Individual and Geographic Variation in Driver’s License Suspensions: Evidence of Disparities by Race, Ethnicity and Income


91 percent of driver’s license suspensions were for non-driving related events.

A suspended license can severely limit an individual’s access to healthcare services and social and economic opportunities. However, many states use driver’s license suspension as a compliance tool for violations unrelated to driving. Using data from the New Jersey Safety and Health Outcomes (NJ-SHO), which contains complete driving records from January 2004 through December 2018, this report compares the characteristics of suspended drivers, their residential census tract, and access to public transportation and jobs. The authors concluded that the majority of suspensions are for non-driving-related offenses and that transportation-related barriers due to a suspended license are concentrated in specific communities.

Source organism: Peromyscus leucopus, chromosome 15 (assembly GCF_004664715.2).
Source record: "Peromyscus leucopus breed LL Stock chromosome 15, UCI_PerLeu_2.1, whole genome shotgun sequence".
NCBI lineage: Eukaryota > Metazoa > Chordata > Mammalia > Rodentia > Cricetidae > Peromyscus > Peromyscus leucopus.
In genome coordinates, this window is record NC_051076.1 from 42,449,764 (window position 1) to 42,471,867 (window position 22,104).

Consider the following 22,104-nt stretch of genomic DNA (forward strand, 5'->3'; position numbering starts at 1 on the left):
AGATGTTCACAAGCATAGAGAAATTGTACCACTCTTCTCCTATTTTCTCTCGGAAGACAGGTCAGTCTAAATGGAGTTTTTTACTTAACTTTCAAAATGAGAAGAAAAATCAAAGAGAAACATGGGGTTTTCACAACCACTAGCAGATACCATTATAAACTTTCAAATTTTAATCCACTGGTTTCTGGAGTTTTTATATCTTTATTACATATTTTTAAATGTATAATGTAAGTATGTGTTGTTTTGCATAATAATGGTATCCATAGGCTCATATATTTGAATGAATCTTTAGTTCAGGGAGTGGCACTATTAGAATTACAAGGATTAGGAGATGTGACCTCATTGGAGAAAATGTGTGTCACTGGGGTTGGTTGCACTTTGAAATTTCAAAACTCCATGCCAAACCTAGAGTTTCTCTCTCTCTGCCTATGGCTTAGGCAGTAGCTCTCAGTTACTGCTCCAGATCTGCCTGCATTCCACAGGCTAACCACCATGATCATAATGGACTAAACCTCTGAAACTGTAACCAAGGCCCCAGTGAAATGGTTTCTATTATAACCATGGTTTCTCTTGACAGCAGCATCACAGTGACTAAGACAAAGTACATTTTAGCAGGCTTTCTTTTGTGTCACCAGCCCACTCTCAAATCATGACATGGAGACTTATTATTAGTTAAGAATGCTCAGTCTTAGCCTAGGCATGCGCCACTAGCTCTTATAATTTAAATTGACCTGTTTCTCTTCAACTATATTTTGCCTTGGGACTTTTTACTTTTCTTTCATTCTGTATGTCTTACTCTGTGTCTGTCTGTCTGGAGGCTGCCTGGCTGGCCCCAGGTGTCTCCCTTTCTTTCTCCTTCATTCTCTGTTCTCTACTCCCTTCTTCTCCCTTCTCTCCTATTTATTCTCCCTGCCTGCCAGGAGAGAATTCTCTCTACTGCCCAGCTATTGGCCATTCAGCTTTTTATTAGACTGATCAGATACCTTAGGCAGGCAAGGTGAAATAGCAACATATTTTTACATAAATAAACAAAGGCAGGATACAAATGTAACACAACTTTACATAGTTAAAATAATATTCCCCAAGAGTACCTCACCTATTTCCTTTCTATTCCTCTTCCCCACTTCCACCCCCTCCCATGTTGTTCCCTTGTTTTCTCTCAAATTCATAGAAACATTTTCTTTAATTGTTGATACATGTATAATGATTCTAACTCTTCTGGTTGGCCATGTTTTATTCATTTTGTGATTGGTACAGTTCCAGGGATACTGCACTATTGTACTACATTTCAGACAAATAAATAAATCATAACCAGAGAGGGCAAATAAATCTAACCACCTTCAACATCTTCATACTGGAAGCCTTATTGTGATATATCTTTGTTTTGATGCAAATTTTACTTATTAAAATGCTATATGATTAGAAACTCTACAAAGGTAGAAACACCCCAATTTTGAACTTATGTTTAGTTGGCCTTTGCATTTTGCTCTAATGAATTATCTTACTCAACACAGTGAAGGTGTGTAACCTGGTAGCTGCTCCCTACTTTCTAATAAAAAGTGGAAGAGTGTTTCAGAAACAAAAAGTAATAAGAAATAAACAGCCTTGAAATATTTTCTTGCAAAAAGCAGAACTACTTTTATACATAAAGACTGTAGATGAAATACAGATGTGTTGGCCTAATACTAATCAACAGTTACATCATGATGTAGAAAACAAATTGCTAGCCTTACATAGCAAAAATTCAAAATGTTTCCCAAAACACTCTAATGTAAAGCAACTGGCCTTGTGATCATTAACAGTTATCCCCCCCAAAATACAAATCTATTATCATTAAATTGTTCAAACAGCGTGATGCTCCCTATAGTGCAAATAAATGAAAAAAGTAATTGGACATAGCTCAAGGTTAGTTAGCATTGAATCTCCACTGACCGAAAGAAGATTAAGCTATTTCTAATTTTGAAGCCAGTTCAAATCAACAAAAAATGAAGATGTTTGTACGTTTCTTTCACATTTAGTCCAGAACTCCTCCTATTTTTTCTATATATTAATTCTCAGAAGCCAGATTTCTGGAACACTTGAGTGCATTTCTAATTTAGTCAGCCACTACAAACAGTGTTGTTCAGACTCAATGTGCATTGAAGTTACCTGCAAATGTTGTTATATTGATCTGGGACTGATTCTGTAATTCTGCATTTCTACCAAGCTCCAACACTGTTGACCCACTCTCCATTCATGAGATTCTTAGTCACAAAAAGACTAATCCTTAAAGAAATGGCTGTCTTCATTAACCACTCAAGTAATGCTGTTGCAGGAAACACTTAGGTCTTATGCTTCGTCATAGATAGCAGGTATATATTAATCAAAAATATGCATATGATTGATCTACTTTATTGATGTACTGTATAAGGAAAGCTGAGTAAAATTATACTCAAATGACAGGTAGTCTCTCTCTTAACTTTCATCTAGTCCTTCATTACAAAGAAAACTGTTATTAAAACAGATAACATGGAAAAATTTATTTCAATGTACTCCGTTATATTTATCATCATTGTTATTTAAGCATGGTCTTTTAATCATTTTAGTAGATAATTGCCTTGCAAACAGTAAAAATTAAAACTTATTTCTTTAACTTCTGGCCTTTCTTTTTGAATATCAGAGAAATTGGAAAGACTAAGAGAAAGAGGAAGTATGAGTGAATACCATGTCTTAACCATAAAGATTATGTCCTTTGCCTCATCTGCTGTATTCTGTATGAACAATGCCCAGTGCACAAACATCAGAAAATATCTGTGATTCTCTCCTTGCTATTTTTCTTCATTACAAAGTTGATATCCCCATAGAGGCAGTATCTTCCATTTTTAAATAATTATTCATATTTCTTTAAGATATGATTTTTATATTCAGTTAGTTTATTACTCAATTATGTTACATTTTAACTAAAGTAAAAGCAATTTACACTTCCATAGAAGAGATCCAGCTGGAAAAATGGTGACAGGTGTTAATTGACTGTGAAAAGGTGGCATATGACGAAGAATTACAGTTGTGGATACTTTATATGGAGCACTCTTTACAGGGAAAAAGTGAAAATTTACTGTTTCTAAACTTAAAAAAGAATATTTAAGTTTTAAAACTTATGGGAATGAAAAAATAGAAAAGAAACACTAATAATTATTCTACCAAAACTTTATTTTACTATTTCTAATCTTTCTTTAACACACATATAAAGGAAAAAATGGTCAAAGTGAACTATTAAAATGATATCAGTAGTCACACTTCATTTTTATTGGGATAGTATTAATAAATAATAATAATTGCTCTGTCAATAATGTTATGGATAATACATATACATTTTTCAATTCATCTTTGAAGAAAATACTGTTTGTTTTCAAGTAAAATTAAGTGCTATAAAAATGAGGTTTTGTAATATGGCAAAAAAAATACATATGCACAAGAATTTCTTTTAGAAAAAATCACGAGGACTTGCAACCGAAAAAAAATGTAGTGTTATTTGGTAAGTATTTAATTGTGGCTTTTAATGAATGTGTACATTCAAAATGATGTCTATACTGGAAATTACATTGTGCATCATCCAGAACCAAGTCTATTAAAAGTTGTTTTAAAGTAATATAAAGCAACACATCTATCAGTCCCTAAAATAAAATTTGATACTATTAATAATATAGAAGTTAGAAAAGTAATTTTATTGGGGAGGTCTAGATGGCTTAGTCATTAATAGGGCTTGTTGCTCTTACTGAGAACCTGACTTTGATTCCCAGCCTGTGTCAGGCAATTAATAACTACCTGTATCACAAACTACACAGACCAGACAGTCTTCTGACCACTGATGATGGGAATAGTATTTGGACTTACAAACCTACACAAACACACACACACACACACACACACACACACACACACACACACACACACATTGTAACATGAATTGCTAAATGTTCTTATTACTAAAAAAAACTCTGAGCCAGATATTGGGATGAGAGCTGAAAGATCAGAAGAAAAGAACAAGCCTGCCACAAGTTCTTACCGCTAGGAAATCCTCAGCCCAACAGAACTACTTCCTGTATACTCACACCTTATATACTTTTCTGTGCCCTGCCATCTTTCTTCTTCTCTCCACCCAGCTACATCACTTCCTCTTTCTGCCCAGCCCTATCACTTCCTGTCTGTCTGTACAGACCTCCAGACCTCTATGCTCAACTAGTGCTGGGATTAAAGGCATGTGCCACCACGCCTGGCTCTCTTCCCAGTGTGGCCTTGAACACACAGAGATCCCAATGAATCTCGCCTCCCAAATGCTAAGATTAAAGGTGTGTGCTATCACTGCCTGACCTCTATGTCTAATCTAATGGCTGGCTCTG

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Key Findings:

  • Of the 7.67 million licensed New Jersey drivers in 2018, 5.5 percent had a suspended license.
  • Failure to pay a fine was the leading non-driving related cause for a suspended license, constituting 58 percent of non-driving related suspensions in 2018.
  • Non-driving related suspensions are most common in low-income communities and communities with a high proportion of Black and Hispanic residents.
  • Non-driving related suspensions are concentrated in communities with better access to public transportation and nearby jobs.
Nina R. Joyce, PhD, Melissa R. Pfeiffer, MPH, Andrew R. Zullo, PharmD PhD, Jasjit Ahluwalia, MD, and Allison E. Curry, PhD, MPH
Journal of Transport & Health